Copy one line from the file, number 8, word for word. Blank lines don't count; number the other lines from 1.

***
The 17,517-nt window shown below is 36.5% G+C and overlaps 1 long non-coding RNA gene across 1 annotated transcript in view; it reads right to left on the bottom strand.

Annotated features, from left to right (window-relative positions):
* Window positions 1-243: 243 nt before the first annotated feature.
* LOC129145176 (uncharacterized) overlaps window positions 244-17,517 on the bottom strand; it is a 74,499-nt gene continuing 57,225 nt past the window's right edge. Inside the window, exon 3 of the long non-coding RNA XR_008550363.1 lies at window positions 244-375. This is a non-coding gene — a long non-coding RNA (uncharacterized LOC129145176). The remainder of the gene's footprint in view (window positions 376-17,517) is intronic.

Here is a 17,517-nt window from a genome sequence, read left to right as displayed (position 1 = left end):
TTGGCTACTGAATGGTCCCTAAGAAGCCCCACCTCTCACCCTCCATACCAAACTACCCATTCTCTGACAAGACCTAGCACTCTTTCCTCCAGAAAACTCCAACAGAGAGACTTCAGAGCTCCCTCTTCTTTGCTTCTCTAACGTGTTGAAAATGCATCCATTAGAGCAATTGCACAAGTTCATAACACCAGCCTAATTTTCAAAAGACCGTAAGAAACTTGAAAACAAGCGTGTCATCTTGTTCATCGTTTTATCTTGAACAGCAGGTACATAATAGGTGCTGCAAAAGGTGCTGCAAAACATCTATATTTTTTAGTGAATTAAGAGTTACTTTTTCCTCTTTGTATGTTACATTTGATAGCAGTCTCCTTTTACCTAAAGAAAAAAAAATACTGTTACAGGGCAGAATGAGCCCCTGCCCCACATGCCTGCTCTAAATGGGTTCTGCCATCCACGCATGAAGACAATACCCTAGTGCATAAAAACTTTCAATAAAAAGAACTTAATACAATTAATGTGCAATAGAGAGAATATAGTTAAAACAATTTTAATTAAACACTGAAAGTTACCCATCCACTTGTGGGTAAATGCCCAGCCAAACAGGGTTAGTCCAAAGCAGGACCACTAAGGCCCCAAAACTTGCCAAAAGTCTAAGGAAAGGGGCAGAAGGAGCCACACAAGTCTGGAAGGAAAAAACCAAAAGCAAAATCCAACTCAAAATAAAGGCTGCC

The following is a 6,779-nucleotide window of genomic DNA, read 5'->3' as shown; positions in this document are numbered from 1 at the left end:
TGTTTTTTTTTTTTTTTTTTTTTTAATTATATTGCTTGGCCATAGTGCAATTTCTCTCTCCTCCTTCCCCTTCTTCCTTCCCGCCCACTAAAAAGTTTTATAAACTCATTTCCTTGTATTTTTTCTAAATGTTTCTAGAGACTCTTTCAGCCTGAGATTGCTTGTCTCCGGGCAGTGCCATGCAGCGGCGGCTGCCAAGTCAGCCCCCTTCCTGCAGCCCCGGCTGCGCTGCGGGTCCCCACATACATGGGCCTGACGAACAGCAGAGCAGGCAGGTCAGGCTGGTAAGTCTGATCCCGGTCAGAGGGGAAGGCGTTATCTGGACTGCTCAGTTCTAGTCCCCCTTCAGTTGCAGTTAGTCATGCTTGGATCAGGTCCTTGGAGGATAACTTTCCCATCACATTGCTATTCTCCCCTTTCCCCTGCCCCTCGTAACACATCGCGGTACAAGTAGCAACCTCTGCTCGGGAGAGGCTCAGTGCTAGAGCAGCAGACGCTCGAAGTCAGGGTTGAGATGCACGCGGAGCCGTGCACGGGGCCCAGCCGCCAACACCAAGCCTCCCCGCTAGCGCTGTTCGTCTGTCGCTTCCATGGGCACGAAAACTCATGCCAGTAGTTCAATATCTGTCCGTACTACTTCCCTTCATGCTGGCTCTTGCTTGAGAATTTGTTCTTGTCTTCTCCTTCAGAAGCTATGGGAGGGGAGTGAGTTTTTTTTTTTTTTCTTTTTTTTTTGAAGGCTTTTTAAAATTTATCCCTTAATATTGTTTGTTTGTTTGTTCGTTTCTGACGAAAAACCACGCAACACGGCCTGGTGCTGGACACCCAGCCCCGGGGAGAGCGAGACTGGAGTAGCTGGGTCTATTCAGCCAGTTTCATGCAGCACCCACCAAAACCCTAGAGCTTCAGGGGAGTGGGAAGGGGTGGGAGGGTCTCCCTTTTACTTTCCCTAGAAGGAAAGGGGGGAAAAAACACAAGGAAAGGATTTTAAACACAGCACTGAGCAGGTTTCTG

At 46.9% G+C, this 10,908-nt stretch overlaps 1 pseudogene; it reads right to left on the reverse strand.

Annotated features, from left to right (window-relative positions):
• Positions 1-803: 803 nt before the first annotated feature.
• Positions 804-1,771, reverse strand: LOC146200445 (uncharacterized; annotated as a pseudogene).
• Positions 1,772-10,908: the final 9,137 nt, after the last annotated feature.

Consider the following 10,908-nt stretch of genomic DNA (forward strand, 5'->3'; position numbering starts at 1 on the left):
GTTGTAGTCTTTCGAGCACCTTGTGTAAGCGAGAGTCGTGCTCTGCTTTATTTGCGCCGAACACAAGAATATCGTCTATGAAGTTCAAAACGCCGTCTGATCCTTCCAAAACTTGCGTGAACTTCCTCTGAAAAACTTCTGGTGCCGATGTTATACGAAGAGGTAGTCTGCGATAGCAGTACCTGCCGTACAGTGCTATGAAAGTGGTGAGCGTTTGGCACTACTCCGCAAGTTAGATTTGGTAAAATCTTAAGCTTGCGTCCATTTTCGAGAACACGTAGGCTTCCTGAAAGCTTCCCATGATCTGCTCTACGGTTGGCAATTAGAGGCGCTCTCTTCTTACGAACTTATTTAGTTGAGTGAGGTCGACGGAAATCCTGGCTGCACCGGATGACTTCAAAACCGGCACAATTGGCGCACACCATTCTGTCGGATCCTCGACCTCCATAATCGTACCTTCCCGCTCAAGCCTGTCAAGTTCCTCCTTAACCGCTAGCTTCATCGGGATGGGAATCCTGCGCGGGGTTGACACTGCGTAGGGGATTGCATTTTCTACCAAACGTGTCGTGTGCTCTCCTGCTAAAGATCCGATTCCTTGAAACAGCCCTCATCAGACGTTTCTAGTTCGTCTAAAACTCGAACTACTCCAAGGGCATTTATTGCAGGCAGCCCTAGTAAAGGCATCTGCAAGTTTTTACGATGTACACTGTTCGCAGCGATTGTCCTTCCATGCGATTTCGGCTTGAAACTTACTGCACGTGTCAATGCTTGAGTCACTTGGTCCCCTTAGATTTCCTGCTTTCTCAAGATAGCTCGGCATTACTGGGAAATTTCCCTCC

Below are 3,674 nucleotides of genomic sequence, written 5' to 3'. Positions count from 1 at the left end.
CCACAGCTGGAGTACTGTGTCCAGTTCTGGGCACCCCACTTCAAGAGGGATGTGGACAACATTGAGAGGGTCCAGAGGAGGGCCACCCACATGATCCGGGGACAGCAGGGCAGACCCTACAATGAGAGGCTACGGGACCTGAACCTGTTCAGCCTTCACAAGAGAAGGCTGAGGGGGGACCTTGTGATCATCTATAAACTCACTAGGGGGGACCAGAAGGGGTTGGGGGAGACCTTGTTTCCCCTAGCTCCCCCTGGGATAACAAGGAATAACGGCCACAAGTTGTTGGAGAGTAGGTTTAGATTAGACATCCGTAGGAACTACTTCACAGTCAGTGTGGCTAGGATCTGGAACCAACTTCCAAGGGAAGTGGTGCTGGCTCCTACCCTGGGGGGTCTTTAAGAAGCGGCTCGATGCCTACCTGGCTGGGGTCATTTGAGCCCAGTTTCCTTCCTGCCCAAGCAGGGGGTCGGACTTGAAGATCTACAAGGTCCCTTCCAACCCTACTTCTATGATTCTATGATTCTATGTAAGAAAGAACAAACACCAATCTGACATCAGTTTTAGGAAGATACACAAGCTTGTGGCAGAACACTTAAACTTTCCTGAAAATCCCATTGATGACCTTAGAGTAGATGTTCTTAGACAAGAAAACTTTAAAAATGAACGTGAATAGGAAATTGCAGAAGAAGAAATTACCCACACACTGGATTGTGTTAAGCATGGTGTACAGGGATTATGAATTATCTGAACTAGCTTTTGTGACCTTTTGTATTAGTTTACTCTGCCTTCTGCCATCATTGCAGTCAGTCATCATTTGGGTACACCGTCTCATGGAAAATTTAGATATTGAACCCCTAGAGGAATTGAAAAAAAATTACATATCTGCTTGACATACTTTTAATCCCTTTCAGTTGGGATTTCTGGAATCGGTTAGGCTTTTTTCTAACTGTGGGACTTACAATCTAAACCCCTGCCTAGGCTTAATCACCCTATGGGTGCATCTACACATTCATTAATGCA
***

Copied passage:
TGTTTTTTTTTTTTTTTTTTTTTTAATTATATTGCTTGGCCATAGTGCAATTTCTCTCTCCTCCTTCCCCTTCTTCCTTCCCGCCCACTAAAAAGTTTTATAAACTCATTTCCTTGTATTTTTTCTAAATGTTTCTAGAGACTCTTTCAGCCTGAGATTGCTTGTCTCCGGGCAGTGCCATGCAGCGGCGGCTGCCAAGTCAGCCCCCTTCCTGCAGCCCCGGCTGCGCTGCGGGTCCCCACATACATGGGCCTGACGAACAGCAGAGCAGGCAGGTCAGGCTGGTAAGTCTGATCCCGGTCAGAGGGGAAGGCGTTATCTGGACTGCTCAGTTCTAGTCCCCCTTCAGTTGCAGTTAGTCATGCTTGGATCAGGTCCTTGGAGGATAACTTTCCCATCACATTGCTATTCTCCCCTTTCCCCTGCCCCTCGTAACACATCGCGGTACAAGTAGCAACCTCTGCTCGGGAGAGGCTCAGTGCTAGAGCAGCAGACGCTCGAAGTCAGGGTTGAGATGCACGCGGAGCCGTGCACGGGGCCCAGCCGCCAACACCAAGCCTCCCCGCTAGCGCTGTTCGTCTGTCGCTTCCATGGGCACGAAAACTCATGCCAGTAGTTCAATATCTGTCCGTACTACTTCCCTTCATGCTGGCTCTTGCTTGAGAATTTGTTCTTGTCTTCTCCTTCAGAAGCTATGGGAGGGGAGTGAGTTTTTTTTTTTTTTCTTTTTTTTTTGAAGGCTTTTTAAAATTTATCCCTTAATATTGTTTGTTTGTTTGTTCGTTTCTGACGAAAAACCACGCAACACGGCCTGGTGCTGGACACCCAGCCCCGGGGAGAGCGAGACTGGAGTAGCTGGGTCTATTCAGCCAGTTTCATGCAGCACCCACCAAAACCCTAGAGCTTCAGGGGAGTGGGAAGGGGTGGGAGGGTCTCCCTTTTACTTTCCCTAGAAGGAAAGGGGGGAAAAAACACAAGGAAAGGATTTTAAACACAGCACTGAGCAGGTTTCTG